Home page > Equipes_Fr_En_It > PEIPS-en

## PEIPS: Evolution de Populations et Systèmes de Particules en Interaction

**Head:** Sylvie Méléard, Professeur, Ecole Polytechnique.

Vincent Bansaye, Professeur chargé de cours

Thierry Bodineau, Directeur de recherche CNRS

Lucas Gerin, Professeur chargé de cours

Carl Graham, Chargé de recherche CNRS

Igor Kortchemski , Chargé de Recherche CNRS

Sylvie Méléard, Professeur

Gael Raoul, Chargé de Recherche CNRS

Amandine Véber, Chargée de recherche CNRS

**Affiliated confirmed researcher :**

Jean-René Chazottes, Directeur de recherche CNRS, CPHT

Céline Bonnet, PhD Student

Juliette Bouhours, Post-doc

Raphaël Forien, PhD Student

Aline Marguet, PhD Student

Pierre Montagnon, PhD Student

Tristan Roget, PhD Student

Etienne Adam

Clément Erignoux

Valère Bitseki Penda

Camille Coron

Manon Costa

Hélène Leman

Hélène Morlon

Matthieu Richard

**Related projects: ** ANR Manège, Chaire MMB, ANR GRAAL

Our team develops probabilistic models describing complex dynamics or systems, which take into account the interaction between populations, individuals, or particles. We notably seek to determine the time evolution of these models, as well as their convergence to stationary or quasi-stationary distributions. The PEIPS team is organized around two major themes:

**A Probability Theory and Partial Differential Equations for the Evolution of Living Beings**

We develop pertinent stochastic and deterministic models for phenomena related to biodiversity, ecology, and evolution. More specifically, we consider complex systems based essentially on individual behaviors (cells, bacteria, species, populations, metapopulations) and which take into account biological facts as much as possible. Stochastic models allow to quantify fluctuations due to various sources: randomness in the size of a small population due to the deaths and births of individuals (genetic drift), randomness of mutations appearing at the level of reproduction (in DNA replication), randomness in environmental change (climatic change), randomness in the movement of individuals (impact of habitat fragmentation). Deterministic models yield a more macroscopic perspective in which individual behavior is integrated into an evolution describing the global behavior of the system.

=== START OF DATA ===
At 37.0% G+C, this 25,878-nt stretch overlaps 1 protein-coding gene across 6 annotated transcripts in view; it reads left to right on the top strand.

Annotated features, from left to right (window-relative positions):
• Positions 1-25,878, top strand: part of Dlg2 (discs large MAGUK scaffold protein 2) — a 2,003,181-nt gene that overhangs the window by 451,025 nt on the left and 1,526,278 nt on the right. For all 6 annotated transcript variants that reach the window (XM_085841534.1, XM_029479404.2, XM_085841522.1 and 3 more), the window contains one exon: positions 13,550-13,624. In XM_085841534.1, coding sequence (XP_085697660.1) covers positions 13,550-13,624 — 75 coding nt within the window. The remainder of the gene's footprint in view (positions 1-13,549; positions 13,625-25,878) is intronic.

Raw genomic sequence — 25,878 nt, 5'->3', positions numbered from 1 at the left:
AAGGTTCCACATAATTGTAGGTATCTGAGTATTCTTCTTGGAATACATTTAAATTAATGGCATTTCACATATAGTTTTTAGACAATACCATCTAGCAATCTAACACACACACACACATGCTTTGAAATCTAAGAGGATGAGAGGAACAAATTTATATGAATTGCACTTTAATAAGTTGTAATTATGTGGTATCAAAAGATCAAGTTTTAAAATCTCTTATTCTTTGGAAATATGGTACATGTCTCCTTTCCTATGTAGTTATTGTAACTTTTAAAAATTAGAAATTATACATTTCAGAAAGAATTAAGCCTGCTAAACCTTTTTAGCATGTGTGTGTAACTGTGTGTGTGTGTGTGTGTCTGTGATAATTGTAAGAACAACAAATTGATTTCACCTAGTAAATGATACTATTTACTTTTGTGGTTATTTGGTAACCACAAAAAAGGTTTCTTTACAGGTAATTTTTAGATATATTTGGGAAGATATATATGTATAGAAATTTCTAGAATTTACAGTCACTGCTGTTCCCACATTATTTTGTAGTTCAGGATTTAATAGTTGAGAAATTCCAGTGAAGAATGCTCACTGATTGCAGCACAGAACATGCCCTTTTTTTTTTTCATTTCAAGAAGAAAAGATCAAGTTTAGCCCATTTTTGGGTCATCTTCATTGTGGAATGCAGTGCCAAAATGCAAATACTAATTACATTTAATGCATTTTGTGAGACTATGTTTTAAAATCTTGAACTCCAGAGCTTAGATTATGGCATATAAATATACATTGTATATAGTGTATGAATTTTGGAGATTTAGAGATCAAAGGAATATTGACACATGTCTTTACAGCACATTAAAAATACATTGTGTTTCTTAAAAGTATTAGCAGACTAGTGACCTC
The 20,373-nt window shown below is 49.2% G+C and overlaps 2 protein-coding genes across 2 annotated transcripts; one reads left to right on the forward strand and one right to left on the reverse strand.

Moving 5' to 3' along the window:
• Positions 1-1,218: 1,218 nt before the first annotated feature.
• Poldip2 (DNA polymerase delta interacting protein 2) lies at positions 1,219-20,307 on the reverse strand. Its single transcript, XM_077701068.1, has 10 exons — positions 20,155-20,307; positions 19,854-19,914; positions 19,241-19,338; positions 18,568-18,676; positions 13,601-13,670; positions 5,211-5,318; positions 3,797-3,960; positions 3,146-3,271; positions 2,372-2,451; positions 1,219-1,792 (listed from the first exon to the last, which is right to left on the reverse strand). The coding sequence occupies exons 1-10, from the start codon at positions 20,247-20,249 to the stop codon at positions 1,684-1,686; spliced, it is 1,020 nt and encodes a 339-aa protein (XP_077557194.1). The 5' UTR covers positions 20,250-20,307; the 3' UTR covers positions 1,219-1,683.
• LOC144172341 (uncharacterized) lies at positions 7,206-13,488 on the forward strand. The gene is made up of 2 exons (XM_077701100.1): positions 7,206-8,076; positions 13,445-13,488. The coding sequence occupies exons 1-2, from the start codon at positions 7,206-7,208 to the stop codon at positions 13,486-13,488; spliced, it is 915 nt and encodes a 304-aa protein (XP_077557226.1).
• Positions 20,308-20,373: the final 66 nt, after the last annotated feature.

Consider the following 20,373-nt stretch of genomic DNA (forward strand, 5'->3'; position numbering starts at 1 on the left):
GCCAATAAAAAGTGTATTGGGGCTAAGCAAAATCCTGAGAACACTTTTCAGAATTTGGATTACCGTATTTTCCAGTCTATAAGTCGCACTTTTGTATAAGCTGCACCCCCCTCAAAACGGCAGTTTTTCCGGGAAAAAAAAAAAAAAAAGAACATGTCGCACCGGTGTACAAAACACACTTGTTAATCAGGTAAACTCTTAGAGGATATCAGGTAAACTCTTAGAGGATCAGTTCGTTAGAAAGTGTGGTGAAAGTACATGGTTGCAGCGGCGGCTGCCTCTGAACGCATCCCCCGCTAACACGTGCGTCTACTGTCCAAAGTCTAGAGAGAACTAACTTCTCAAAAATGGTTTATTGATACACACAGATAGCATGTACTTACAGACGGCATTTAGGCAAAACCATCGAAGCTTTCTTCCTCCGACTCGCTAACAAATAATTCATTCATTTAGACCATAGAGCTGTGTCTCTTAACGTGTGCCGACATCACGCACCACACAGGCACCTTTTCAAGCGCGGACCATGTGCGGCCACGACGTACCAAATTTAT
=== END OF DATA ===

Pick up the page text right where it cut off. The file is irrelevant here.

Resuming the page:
Our approach aims to construct, in relation with biologists, “good” models, in the sense that they are as close as possible to the phenomena under study, but also sufficiently simple to yield quantitative answers to the problem under consideration. These are multi-scale models, depending on numerous parameters which will quantify the relations between these different time-scales, space-scales, and between the genetic, ecological, and phenotypic parameters. Biological questions bear essentially on the evolution - mutant invasion and fixation, spatially structured genealogies, evolutionary branching, speciation, scope of sexual and asexual reproduction - and on the dynamics of populations - extinction, competition, scale limits, quasi-stationary states, behavior in random media.

The tools we use are essentially related to stochastic calculus, PDEs, measured-valued processes, coalescents, and processes in random media.

Our team carries the *chaire Modélisation Mathématique et Biodiversité* together with *Museum National d’Histoire Naturelle*.

*Evolutionary branching and Darwin Finch :*

**B Particle Systems, Statistical Mechanics, Discrete Random Systems**

This research axis is concerned firstly about mathematical problems stemming from non-equilibrium statistical mechanics. The goal is to describe by probabilistic methods some systems constituted of a large number of interacting particles. Non-equilibrium statistical mechanics offers very rich research perspectives, since it is much less well understood than equilibrium statistical mechanics, not only from a mathematical but also from a physical viewpoint. Indeed, there is no theory analogue to Gibbs theory which allows to understand starting from microscopic models the variety of macroscopic phenomena that are observed.

In this context, in which theoretical concepts are yet to be defined, the study of specific microscopic models is essential in order to advance in the analysis of transport phenomena and of stationary measures. A model under much scrutiny by our team is the asymmetric exclusion process, which plays a role analogue to the role of the Ising model for non-equilibrium statistical mechanics. More generally, we are interested in out of equilibrium stationary measures and their long-range correlations, current fluctuations, and dynamical phase transitions. Similar questions on stationary measures also arise in the theory of cellular automata which are defined in purely dynamical terms.

*A aimulation of asymmetric exclusion out of equilibrium:*

This theme is also closely related to directed percolation and polymer models, and more generally to certain properties of large discrete combinatorial objects: random trees and graphs, random planar maps.